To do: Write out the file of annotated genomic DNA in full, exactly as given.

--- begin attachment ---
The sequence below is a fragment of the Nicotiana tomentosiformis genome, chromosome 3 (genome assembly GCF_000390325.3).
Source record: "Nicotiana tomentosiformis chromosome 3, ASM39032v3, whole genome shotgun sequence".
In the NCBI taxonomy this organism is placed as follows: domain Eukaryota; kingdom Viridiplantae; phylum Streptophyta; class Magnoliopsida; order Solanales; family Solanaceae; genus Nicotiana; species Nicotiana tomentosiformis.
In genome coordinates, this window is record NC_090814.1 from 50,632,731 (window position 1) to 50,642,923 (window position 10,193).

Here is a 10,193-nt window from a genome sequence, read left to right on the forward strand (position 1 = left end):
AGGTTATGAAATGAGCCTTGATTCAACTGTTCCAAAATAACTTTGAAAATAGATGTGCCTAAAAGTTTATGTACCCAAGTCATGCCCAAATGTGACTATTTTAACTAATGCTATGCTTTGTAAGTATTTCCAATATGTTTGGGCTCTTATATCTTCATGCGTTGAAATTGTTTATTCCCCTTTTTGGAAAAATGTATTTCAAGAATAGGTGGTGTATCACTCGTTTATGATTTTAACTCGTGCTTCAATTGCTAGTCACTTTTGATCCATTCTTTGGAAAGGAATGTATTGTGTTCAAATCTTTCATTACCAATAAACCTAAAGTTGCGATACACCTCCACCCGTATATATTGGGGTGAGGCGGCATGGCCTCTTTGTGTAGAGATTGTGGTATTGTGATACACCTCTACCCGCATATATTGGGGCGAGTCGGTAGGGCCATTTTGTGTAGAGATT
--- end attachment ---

The sequence below is a fragment of the Nicotiana tomentosiformis genome, chromosome 3 (genome assembly GCF_000390325.3).
Source record: "Nicotiana tomentosiformis chromosome 3, ASM39032v3, whole genome shotgun sequence".
In the NCBI taxonomy this organism is placed as follows: domain Eukaryota; kingdom Viridiplantae; phylum Streptophyta; class Magnoliopsida; order Solanales; family Solanaceae; genus Nicotiana; species Nicotiana tomentosiformis.
In genome coordinates, this window is record NC_090814.1 from 50,632,731 (window position 1) to 50,642,923 (window position 10,193).

Here is a 10,193-nt window from a genome sequence, read left to right on the forward strand (position 1 = left end):
AGGTTATGAAATGAGCCTTGATTCAACTGTTCCAAAATAACTTTGAAAATAGATGTGCCTAAAAGTTTATGTACCCAAGTCATGCCCAAATGTGACTATTTTAACTAATGCTATGCTTTGTAAGTATTTCCAATATGTTTGGGCTCTTATATCTTCATGCGTTGAAATTGTTTATTCCCCTTTTTGGAAAAATGTATTTCAAGAATAGGTGGTGTATCACTCGTTTATGATTTTAACTCGTGCTTCAATTGCTAGTCACTTTTGATCCATTCTTTGGAAAGGAATGTATTGTGTTCAAATCTTTCATTACCAATAAACCTAAAGTTGCGATACACCTCCACCCGTATATATTGGGGTGAGGCGGCATGGCCTCTTTGTGTAGAGATTGTGGTATTGTGATACACCTCTACCCGCATATATTGGGGCGAGTCGGTAGGGCCATTTTGTGTAGAGATT